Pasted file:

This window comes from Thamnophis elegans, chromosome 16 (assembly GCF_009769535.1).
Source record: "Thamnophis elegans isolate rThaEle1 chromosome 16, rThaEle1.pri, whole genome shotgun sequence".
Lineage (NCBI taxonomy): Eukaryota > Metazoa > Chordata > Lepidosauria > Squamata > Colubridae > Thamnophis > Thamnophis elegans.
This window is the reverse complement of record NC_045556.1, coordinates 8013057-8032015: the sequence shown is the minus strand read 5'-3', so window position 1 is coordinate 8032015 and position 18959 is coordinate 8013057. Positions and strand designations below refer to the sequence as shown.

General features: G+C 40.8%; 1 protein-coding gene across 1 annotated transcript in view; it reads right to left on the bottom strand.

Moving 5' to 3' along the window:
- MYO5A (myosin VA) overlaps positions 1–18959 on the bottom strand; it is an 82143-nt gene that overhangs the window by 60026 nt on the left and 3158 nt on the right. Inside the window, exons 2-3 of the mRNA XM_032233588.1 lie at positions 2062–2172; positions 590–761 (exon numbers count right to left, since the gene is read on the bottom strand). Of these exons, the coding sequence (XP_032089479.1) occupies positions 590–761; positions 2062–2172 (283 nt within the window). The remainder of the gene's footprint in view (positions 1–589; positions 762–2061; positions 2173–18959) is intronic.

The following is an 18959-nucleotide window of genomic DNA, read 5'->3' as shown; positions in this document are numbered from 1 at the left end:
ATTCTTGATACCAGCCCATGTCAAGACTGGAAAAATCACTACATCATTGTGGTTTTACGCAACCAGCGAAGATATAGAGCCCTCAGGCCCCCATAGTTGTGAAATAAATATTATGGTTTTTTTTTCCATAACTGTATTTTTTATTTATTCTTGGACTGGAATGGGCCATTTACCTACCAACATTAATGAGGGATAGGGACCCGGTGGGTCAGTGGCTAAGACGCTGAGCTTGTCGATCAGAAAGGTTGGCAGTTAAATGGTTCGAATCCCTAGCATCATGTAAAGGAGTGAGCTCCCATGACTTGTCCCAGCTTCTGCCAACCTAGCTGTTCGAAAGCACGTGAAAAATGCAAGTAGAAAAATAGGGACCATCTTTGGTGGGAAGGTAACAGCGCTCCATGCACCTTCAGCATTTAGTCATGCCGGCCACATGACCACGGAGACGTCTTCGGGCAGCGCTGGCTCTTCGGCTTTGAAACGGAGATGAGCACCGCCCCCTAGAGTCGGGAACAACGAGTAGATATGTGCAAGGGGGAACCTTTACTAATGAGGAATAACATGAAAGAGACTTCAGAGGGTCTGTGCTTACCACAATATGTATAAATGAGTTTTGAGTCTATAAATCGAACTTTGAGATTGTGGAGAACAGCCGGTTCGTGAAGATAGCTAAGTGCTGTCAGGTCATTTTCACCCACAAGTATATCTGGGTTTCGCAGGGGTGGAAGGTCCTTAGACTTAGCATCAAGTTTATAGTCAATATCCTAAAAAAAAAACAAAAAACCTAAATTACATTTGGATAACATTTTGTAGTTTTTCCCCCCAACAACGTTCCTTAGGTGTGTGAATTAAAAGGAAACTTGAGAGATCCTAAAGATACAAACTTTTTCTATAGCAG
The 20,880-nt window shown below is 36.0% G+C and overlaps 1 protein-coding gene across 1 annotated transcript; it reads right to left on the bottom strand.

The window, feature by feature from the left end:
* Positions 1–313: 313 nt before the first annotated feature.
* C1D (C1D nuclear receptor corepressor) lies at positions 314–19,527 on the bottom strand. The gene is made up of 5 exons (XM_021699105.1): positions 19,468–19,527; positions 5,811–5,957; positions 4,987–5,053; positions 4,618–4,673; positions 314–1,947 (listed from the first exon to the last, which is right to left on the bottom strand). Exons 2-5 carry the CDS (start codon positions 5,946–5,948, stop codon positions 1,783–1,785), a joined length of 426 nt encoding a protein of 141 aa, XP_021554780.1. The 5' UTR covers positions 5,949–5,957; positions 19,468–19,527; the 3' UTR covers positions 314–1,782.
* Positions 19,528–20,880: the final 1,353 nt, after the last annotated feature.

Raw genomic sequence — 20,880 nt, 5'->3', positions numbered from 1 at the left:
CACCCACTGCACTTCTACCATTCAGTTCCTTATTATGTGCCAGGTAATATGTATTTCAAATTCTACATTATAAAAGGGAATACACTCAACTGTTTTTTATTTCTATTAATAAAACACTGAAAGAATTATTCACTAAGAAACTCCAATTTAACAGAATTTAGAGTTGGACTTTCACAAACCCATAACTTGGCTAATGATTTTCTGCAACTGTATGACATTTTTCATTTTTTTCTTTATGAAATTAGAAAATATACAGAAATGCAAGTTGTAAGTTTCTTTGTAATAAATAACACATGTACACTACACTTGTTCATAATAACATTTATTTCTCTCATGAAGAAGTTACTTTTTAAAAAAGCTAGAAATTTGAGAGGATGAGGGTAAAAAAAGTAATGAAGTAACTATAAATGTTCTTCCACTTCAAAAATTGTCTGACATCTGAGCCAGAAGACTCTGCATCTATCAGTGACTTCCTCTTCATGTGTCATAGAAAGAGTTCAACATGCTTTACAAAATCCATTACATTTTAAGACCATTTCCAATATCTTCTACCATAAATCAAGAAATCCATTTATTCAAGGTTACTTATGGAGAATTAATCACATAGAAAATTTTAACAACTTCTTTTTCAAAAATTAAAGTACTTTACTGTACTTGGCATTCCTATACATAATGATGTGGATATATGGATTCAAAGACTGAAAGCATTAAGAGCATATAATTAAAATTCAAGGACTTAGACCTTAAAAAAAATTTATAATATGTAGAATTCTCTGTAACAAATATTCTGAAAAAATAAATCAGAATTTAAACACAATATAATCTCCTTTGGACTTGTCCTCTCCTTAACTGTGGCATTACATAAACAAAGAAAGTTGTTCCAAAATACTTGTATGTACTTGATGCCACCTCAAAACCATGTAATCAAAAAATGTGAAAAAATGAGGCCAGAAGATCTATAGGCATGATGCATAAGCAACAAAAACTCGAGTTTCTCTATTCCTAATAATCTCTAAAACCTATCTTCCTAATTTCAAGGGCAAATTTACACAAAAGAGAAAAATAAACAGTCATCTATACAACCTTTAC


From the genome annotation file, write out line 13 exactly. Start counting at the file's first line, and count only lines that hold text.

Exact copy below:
* C1D (C1D nuclear receptor corepressor) lies at positions 314–19,527 on the bottom strand. The gene is made up of 5 exons (XM_021699105.1): positions 19,468–19,527; positions 5,811–5,957; positions 4,987–5,053; positions 4,618–4,673; positions 314–1,947 (listed from the first exon to the last, which is right to left on the bottom strand). Exons 2-5 carry the CDS (start codon positions 5,946–5,948, stop codon positions 1,783–1,785), a joined length of 426 nt encoding a protein of 141 aa, XP_021554780.1. The 5' UTR covers positions 5,949–5,957; positions 19,468–19,527; the 3' UTR covers positions 314–1,782.